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Suggested length: 45 minutes
What is free speech, why is it important, and when is it OK to limit free speech? With today's technology, it is easier than ever to practice free speech by connecting with our friends, blasting our thoughts and feelings out over social media, and posting the views of others. How can we best protect free speech? How do we know the difference between disagreeing, bullying, and hate speech? Also, should free speech guidelines be different for adults and kids? Why or why not? In this conversation, you and other participants will explore questions around free speech. By practicing the conversation agreements and sticking to the three-round structure, you’ll learn more about how you and your peers think about the importance of free speech and the responsibilities we all face around it.
Question Round 1: Get to know each other
Suggested length: 15 minutes
Get to know each other a bit by sharing something personal. Each participant should answer one or more of the following questions:
- How would you describe your town or city? (e.g. urban, rural, crowded, empty, big, small ...)
- How would you describe your school? (e.g. big, small, public, private, easy, fun, competitive, stressful ...)
- What are your favorite activities or hobbies outside of school?
- What do you want to do after you graduate?
- How would your best friends describe you?
Question Round 2: Listen and share to understand
Suggested length: 20 minutes
Share your views -- and listen openly to others' views -- on the assigned topic, without debating or trying to change anyone's opinion. Each participant should answer one or more of the following questions:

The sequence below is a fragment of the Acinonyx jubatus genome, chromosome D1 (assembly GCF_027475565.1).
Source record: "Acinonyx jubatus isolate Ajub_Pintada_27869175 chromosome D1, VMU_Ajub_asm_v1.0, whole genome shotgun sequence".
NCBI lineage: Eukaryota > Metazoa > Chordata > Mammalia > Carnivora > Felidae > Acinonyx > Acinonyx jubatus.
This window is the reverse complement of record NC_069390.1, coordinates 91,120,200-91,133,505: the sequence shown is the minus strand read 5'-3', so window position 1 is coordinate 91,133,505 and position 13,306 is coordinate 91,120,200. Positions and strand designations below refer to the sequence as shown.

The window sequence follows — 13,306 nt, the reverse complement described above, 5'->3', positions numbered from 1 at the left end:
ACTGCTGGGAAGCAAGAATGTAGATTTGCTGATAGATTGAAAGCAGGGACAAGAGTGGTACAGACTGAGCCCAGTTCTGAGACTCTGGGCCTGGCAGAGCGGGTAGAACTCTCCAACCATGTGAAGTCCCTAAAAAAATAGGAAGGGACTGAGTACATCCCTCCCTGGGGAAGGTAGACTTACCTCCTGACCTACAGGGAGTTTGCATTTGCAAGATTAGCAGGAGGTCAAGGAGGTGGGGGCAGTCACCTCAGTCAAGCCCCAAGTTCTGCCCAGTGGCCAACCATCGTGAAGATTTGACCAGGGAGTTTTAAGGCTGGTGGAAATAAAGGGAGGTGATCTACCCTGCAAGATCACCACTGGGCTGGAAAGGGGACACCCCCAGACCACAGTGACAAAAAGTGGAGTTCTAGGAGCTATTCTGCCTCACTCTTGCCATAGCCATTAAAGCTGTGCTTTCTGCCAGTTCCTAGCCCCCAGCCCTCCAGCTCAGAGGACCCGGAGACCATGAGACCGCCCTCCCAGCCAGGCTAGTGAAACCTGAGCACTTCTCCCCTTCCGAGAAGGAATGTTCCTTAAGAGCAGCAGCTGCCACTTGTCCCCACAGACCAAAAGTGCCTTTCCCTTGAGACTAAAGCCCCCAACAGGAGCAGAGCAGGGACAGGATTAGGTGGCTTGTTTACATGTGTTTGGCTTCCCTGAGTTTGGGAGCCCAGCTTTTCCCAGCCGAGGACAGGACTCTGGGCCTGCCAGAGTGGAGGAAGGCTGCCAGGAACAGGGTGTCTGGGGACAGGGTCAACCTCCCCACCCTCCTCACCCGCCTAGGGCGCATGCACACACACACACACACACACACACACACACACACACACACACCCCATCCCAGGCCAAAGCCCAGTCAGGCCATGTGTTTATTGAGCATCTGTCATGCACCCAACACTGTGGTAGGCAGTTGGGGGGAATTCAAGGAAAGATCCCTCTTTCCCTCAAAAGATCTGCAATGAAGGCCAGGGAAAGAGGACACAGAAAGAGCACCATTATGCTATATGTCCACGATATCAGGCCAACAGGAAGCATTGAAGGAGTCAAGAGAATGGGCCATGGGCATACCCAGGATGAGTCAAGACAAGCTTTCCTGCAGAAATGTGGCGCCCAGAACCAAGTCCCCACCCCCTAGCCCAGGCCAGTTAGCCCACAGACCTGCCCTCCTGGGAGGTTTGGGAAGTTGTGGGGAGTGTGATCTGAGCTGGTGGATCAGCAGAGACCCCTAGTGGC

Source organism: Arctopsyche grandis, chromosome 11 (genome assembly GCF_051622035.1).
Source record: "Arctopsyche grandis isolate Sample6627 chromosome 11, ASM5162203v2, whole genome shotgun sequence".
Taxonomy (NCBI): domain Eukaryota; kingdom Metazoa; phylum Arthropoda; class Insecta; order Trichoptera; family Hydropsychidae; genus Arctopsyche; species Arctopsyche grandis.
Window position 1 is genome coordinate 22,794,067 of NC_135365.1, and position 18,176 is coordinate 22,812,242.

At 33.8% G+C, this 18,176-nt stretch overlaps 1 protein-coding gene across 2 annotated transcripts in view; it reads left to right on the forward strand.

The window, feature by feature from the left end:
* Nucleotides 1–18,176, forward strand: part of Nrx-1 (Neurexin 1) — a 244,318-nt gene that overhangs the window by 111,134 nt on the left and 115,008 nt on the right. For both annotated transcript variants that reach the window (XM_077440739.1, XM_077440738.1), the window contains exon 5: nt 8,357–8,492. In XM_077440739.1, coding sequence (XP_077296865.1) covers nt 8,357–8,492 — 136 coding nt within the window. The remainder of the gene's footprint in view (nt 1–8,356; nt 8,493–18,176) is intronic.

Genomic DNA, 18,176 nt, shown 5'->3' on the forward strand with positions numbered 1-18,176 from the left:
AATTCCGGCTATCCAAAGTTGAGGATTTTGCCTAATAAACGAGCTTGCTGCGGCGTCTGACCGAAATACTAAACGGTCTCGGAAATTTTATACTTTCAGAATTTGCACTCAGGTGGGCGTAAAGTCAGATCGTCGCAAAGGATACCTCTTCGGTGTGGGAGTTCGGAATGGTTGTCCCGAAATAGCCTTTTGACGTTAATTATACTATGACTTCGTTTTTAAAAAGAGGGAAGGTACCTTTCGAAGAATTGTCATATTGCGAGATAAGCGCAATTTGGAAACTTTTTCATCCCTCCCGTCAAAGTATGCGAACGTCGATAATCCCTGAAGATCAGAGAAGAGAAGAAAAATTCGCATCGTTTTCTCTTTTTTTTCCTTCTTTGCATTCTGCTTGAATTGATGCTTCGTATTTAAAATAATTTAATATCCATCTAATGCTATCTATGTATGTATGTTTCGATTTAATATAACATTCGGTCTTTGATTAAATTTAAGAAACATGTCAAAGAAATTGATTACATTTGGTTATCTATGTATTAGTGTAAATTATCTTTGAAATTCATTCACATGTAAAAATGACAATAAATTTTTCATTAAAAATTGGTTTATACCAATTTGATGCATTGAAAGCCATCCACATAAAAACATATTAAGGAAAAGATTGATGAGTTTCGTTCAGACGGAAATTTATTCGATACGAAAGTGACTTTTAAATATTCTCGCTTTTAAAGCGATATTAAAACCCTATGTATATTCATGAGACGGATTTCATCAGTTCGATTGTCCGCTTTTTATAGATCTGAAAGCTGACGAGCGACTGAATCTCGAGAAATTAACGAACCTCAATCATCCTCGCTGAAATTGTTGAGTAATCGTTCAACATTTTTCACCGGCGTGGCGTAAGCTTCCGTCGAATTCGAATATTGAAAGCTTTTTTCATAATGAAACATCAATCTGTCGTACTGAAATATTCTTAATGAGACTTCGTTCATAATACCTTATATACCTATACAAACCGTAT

- What does “free speech” mean to you?
- Does free speech need to be protected more than it is today? Why or why not?
- Does free speech need to be limited more than it is today? Why or why not?
- Should people be allowed to say whatever they want? Why or why not?
- Should free speech guidelines be different for adults and kids? Why or why not?
- Should incorrect information be protected as free speech? Why or why not?
- Should online bullying be protected as free speech? Why or why not?
Question Round 3: Reflect and share takeaways
Suggested length: 10 minutes
Reflect on -- and share with others -- how it felt to join a Mismatch conversation. Each participant should answer one or more of the following questions:
- In one sentence, share what was most valuable to you in this conversation.
- What new learning or appreciations do you have after joining this conversation?
- Have you found common ground or areas of interest that surprised you?
- What is one important thing you thought was accomplished here?
Before starting a conversation, all participants must agree to these conversation agreements.
1. Be Curious and Open to Learning.
Listen to and be open to hearing all points of view. Maintain an attitude of exploration and learning. Conversation is as much about listening as it is about talking.
2. Look for Common Ground and Appreciate Differences.
In this conversation, we look for what we agree on and simply appreciate that we will disagree on some beliefs and opinions.
3. Be Purposeful and to the Point.
Notice if what you are conveying is or is not “on purpose” to the question at hand. Notice if you are making the same point more than once.
4. Show Respect and Suspend Judgment
Human beings tend to judge one another, do your best not to. Setting judgments aside will better enable you to learn from others and help them feel respected and appreciated.
5. Be Authentic and Welcome that from Others.
Share what’s important to you. Speak authentically from your personal and heartfelt experience. Be considerate to others who are doing the same.
6. Own and Guide the Conversation.
Take responsibility for the quality of your participation and the conversation by noticing what’s happening and actively support getting yourself and others back “on purpose” when needed.